Photo of Gerry Sutcliffe Gerry Sutcliffe The Parliamentary Under-Secretary of State for the Home Department

I will take no lessons from the Conservative party—[ Interruption. ] The implication is that the Government do not want to protect employees—

Photo of Edward Garnier Edward Garnier Shadow Minister (Home Affairs)

I want it to be clear that I am simply asking for information. The Minister should not be over-sensitive. I know that the Government are in a hell of a mess, but he should not be too worried. I am simply asking how the matter will be dealt with. He is a reasonable man; he would not want anybody to be left in the lurch or not to understand the implications of his policy. I am simply asking about the mechanics of making the measures known to the people who will be affected, not criticising him.

Photo of Gerry Sutcliffe Gerry Sutcliffe The Parliamentary Under-Secretary of State for the Home Department

The hon. and learned Gentleman not only says that I am not analytical but wants to tell me how I should respond to his prompting. He asked  whether we will communicate what individual employees’ rights are. I put on record this Government’s success in employment rights, which I am happy to have furthered in my role as Employment Minister in the Department of Trade and Industry, and the various Acts that we have passed.

In no way will we not communicate with our work force about what will happen. We have been doing that regularly. The hon. and learned Gentleman mighthave information from the National Association of Probation Officers, a trade union, about its members’ concerns, and he might have seen what the Government have done to respond. We have made pledges to staff and continue to make them.

I have no doubt that the fullest of consultations and discussions will be held about what the future holds. I hope that some of the scaremongers will desist and that we can get down to ensuring that those doing what we all agree is a difficult job in difficult circumstances see their futures mapped out as quickly as possible. We will give them the fullest of opportunities to understand what the future holds for them. I have no hesitation in saying that employees will be fully informed about the future in direct mailings either from me or from officials.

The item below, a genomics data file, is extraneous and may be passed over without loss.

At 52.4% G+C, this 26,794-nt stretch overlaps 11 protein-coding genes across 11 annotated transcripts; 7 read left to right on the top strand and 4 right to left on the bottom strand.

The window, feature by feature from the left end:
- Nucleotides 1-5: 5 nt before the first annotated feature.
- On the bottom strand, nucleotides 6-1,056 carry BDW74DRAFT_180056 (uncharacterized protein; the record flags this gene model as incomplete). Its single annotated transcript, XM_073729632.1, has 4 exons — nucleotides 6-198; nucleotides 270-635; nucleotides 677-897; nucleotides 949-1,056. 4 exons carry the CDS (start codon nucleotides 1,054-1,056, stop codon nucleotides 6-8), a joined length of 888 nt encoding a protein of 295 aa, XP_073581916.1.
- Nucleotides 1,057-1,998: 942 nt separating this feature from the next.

Photo of Edward Garnier Edward Garnier Shadow Minister (Home Affairs)

I had not intended to touch a raw nerve. I simply asked how those who work for the probation service would be told about the contents of schedule 2. We all know that the public are not enthusiastic readers of legislation, albeit because an awful lot of Bills have come from the Minister’s Department.

Clearly, I have pressed a particularly sore point, and I apologise to the Minister for upsetting him at this hour of the morning. He knows my concern that the public and particularly those affected by schedule 2 should know of its contents and how it will affect them. No doubt he will put in hand arrangements to ensure that they do. It has nothing to do with pressure from outside bodies or anybody else. I am simply a humble seeker after truth, and that was my intention in inviting him to comment on schedule 2.

Question put and agreed to.

Schedule 2 agreed to.

It being twenty-five minutes past Ten o’clock, The Chairmanadjourned the Committee without Question put, pursuant to the Standing Order.

Adjourned till this day at Two o’clock.